COL - Overall Length for 6.5 BRM and OthersCartridge Overall Length (COL) is the distance from the case head to the tip of the bullet. Also referred to as Over All Length (OAL), it can be a confusing dimension because different bullets have different shapes that influence the Overall Length (see the diagram at right). For example, if you try to duplicate COL for a published load using a bullet that weighs the same but is a different brand or shape, it will most likely NOT fit the same COL specification... And therefore, will not perform the same.
Recipe Reloading - I don't like publishing a COL with reloading data because I think it encourages "Recipe Reloading" instead of a thoughtful assembly and work-up process. There are always differences between the firearm used to develop a published load and the firearm you are using. There are also differences in the production lots of powder, brass, primers, and bullets. And so, any published load data is simply a starting point for load develop-
ment and not a "recipe" that is guaranteed to work in your gun.
How to Determine Bullet Seating Depth - The important dimension for bullet seating depth is the distance of the bullet ogive (the start of the taper toward the point) from where it will contact the lands. There is a section of the chamber just in front of the cartridge case that's called the "throat". This section ends in a taper that ultimately squeezes the bullet into the "lands" of the rifling when the cartridge is fired.
The simplest, most basic way to set up seating depth is to make up a dummy cartridge and find the seating depth by trial and error. Seat a bullet just slightly into the case neck and then test chamber it to see if it chambers completely. If not, adjust your die to seat the bullet further in and test chamber it again. Continue this until your test chambering results in the cartridge just fitting exactlying into the chamber. Then, seat the bullet another .030" (1/32") deeper to give adequate bullet jump to ease the initial ignition pressure and, to assure reliable chambering.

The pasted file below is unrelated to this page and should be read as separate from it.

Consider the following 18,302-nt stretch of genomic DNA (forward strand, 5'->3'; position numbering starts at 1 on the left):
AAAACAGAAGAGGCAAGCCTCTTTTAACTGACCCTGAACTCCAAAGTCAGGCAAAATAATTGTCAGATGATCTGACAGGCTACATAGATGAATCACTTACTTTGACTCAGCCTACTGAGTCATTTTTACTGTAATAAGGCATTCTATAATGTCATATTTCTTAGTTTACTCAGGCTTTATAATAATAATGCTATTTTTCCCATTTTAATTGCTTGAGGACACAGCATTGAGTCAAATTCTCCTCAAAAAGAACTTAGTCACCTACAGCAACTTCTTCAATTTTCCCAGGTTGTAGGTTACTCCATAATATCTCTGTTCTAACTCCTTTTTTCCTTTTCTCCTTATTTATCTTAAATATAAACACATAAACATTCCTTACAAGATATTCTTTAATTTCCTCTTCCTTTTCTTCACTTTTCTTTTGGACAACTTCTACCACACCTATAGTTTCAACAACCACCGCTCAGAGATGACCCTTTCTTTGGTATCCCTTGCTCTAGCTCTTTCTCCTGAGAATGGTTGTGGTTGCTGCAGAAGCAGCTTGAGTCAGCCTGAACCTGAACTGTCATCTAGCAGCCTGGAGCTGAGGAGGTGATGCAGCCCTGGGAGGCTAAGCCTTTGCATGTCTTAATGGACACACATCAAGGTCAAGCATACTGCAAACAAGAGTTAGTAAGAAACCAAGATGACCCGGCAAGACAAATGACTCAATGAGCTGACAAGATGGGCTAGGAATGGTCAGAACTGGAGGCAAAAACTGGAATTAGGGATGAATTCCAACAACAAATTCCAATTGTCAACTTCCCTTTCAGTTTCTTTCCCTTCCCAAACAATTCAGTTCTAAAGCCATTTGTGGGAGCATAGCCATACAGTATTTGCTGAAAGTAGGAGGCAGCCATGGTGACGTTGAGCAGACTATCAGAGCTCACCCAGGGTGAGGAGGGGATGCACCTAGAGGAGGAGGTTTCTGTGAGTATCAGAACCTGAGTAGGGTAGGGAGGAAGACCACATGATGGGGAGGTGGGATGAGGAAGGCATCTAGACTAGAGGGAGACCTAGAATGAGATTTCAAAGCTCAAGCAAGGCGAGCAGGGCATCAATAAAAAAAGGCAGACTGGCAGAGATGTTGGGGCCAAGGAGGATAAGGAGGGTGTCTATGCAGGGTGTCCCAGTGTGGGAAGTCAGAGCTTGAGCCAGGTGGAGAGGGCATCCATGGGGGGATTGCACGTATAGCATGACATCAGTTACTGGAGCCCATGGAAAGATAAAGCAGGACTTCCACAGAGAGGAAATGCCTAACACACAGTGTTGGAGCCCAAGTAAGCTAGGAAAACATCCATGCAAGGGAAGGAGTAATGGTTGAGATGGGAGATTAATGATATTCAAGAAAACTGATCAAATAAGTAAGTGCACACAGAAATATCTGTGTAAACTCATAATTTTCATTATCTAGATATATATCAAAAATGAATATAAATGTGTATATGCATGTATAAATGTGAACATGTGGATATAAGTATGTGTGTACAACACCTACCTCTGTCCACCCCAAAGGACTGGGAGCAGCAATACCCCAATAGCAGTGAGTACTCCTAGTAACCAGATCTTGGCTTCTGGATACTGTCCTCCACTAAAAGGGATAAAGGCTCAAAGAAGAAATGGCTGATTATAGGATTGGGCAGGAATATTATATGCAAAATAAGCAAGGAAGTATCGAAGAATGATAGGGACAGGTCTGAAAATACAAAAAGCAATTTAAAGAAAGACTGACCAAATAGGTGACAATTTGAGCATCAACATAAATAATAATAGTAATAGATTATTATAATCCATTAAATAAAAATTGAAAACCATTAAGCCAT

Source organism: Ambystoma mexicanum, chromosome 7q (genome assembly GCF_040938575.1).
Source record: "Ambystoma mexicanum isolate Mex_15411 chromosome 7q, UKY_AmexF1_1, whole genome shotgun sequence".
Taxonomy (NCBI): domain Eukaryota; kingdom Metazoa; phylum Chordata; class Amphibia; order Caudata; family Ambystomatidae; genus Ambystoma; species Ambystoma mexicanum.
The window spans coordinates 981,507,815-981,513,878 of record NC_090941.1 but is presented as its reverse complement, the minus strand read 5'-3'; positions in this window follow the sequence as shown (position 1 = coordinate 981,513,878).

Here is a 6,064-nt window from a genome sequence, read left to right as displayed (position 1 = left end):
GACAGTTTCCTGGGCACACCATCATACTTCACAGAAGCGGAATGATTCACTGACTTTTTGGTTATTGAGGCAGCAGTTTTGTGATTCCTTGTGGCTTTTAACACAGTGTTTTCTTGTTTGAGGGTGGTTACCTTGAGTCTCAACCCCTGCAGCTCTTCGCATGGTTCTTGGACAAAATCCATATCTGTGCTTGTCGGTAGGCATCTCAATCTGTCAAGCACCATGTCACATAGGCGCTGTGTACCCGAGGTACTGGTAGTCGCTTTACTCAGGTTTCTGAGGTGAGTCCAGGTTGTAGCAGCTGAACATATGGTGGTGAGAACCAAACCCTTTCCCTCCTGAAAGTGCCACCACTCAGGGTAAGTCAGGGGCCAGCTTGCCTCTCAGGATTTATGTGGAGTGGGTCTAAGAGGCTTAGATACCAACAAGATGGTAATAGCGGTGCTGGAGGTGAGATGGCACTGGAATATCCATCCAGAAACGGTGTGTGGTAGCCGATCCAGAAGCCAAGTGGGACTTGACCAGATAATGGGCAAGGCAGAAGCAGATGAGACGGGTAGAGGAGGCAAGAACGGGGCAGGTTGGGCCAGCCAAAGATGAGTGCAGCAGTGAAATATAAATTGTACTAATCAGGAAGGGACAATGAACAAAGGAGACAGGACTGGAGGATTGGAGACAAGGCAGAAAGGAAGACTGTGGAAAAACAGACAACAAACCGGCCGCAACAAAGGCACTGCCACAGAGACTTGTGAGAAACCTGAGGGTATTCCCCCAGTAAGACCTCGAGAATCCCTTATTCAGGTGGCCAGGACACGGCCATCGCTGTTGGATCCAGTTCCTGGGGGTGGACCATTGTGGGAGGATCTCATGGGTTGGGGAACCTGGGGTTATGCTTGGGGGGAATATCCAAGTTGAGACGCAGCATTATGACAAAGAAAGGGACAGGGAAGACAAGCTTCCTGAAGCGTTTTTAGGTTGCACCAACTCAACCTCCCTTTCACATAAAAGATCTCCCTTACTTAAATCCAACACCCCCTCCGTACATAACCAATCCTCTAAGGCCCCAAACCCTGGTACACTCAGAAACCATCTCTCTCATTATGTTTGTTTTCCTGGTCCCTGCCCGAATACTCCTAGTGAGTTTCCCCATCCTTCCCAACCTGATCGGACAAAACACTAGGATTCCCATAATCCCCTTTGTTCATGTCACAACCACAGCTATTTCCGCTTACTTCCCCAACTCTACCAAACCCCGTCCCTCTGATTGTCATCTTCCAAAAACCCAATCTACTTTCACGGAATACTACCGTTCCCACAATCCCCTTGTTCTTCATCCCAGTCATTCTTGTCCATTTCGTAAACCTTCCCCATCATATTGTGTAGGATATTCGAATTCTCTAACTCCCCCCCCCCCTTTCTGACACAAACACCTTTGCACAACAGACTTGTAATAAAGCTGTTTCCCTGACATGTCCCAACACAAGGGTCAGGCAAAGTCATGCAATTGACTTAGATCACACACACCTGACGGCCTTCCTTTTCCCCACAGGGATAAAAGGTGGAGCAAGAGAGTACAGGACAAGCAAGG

Illustration Used With Permission - UncleNick and Shooter's Forum
Advanced Reloaders Use More Precision - The "distance off the lands" can have a sweet spot for the best accuracy. Some bullet manufacturers will tell you the best seating depth off the lands. In other cases, you might find this by trial and error in developing your loads and trying different seating depths.
If you want to determine distance off the lands exactly down to the thousandths of an inch, you'll at least need a calipers. Getting even more advanced, you can use a Hornady OAL gauge to determine exactly how far out a bullet seats to touch the rifling.
When is COL/OAL Important? - Firearms that use a box magazine or a clip will have a COL dimensional requirement in order for ammunition to fit, function, and feed correctly from the magazine or clip... i.e. The ammo has to fit in a clip.
A Picture is Worth a Thousand Words -
Many thanks to Nick